One statement wraps up the most important learning I could pass on about success and failure (having experienced both!) as it relates to nutrition: ‘By failing to prepare, you are preparing to fail.’ With my fall nutrition challenge starting in just a few days, I’ve been hard at work doing some advanced planning and preparation to set myself up for success. What I mean by ‘preparation’ extends beyond cleaning out my fridge and cabinets of unhealthy foods, and stocking it with nourishing foods. That’s part of it (and I’ll share more what I do to prepare as it relates to food), but there’s another aspect of planning that doesn’t get much attention, and that is situational planning. I’m already thinking about how I’m going to handle the challenging situations that I know I will come up against during the 6 weeks.
For example, every year there are 2 days in October that really put my resolve to the test: 1) my son’s birthday and 2) Halloween. What am I going to do when faced with my son’s birthday dinner of choice – bacon pizza, of course – delicious cupcakes, and what about the gobs of candy and CANDY CORN (aka crack) on Halloween! Even on the best of days, if faced with these temptations, things could go horribly wrong in an instant. Instead of making an impulse decision, I’m going to make a plan. That plan might be to forgo the pizza but indulge in a cupcake (I can’t have my son’s memory imprinted with his mommy bitterly knawing on carrots on his birthday), or maybe I’ll do something really special with him during the day just the two of us, and forgo the ‘food’ part of the celebration. Either way, I will plan for it in advance and stick with the plan in the moment.
The other set of challenges are the ones that pop up out of nowhere, like the donuts that show up unexpectedly at a meeting or the glass of wine that gets poured for you at a restaurant, or even that hunger pang you get in that afternoon lull around 4pm. Knowing how I will tackle those unexpected situations will increase the chances of a positive outcome. There are a couple strategies I like to use in these circumstances: the first is to be prepared to politely decline food/drink that I haven’t planned to consume in a social situations, and have a 2 sentence explanation of why (curious minds!); the second, in the case when hunger strikes me unexpectedly, is distraction. I identify a few activities that I enjoy and can hold my attention for 5-10 minutes. Maybe that’s going for a walk outside, removing myself from my surroundings and ‘treating myself’ to listening to a few of my favorite songs, or a podcast. Having those ‘distraction techniques’ in my back pocket is usually just what I need to put my attention on something other than the feeling of being ‘hungry,’ just long enough for the feeling to pass.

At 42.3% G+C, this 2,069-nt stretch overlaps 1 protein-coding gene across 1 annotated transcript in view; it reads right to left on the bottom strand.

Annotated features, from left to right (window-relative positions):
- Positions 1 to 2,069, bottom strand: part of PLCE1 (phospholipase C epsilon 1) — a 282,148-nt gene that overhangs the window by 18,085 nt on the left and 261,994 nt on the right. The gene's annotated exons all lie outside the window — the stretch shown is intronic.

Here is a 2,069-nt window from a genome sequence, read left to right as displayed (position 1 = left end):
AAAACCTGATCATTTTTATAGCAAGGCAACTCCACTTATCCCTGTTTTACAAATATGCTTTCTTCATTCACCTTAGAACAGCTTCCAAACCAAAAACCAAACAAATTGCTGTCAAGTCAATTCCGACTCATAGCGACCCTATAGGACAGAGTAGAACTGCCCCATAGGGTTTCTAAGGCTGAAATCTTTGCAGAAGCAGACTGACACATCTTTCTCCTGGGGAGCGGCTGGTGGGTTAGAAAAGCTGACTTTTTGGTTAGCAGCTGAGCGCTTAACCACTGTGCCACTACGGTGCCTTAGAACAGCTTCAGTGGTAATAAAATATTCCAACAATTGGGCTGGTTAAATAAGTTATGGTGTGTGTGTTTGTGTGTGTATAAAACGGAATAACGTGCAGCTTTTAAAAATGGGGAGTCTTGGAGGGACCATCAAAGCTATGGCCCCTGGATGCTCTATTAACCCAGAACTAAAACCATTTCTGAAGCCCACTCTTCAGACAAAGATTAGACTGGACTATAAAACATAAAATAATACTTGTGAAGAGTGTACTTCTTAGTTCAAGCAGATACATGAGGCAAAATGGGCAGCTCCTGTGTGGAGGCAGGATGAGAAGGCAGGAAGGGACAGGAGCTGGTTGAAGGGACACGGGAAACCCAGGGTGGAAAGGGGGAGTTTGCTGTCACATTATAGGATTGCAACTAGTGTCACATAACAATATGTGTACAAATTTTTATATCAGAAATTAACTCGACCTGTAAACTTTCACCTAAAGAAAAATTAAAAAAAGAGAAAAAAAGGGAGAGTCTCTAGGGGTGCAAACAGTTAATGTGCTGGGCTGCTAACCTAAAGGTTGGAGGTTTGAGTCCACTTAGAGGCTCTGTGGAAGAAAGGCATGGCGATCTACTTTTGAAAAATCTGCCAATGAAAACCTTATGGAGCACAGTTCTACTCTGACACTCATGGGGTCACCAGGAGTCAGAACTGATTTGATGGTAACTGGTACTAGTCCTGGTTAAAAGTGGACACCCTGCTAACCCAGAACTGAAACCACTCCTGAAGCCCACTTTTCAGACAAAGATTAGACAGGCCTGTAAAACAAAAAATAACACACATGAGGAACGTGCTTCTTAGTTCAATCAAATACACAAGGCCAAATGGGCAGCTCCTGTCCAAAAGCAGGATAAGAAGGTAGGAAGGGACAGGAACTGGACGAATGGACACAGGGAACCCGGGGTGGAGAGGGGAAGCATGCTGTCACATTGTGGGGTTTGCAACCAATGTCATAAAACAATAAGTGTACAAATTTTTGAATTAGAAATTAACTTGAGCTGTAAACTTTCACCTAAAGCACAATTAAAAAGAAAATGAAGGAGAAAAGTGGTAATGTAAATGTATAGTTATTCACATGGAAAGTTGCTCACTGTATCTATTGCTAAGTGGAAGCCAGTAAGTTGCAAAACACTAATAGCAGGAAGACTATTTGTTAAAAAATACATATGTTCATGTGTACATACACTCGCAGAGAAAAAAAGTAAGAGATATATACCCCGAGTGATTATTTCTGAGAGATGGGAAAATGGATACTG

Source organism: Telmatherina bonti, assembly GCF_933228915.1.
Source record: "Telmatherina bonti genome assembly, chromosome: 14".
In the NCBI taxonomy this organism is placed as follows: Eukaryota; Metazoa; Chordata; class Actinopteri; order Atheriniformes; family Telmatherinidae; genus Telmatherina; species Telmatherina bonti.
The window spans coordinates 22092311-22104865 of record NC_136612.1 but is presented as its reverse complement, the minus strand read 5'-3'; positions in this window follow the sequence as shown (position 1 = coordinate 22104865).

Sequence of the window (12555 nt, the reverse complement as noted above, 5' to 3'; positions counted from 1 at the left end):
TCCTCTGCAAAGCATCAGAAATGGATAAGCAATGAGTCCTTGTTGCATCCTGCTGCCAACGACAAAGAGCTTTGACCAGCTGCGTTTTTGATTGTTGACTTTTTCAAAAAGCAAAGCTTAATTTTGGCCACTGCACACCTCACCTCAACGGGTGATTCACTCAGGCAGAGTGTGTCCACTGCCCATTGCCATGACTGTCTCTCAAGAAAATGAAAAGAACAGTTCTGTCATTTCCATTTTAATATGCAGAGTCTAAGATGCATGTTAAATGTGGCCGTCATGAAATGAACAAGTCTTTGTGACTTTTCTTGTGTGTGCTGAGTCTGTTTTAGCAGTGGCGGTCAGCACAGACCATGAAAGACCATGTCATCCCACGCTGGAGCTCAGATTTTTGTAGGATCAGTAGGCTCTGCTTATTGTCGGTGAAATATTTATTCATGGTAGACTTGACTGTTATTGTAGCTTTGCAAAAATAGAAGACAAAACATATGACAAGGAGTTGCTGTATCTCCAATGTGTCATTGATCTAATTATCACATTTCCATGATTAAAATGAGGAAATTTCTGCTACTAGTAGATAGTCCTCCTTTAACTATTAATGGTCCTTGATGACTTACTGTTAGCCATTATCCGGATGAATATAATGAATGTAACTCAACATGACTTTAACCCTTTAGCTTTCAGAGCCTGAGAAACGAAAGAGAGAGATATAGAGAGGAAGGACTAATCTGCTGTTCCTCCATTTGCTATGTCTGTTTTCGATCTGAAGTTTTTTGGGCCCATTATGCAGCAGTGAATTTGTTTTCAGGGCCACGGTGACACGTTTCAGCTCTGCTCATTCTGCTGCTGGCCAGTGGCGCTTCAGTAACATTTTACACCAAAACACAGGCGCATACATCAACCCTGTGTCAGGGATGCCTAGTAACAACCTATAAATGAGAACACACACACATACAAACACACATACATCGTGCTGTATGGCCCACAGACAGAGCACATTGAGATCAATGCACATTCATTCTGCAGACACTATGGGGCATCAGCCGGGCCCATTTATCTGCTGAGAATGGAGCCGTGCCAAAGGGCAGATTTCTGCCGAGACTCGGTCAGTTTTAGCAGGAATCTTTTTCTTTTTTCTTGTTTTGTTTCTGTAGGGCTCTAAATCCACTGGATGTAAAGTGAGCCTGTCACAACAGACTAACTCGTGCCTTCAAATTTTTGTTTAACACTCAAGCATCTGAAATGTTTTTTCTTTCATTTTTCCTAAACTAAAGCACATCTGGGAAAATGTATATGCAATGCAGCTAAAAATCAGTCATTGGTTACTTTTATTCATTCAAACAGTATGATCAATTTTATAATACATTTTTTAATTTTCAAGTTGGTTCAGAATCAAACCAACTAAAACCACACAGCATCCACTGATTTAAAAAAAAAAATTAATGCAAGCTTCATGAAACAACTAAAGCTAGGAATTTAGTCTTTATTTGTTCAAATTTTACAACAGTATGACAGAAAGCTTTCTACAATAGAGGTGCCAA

So there’s one aspect of my planning covered. The other big aspect is the nutrition and food component. This time around, I’ve chosen to follow a macro-based nutrition plan. This means every day, I’m looking to hit certain number of grams of protein, carbs and fat for that day. In addition, I’m timing my carb intake such that it is around my workouts, and saving my fat intake for the meals furthest from my workouts, spreading protein intake generally throughout the day. The only restrictions I’m putting in place are 1) no drinking for 6 weeks, and 2) no Halloween candy (gasp)!!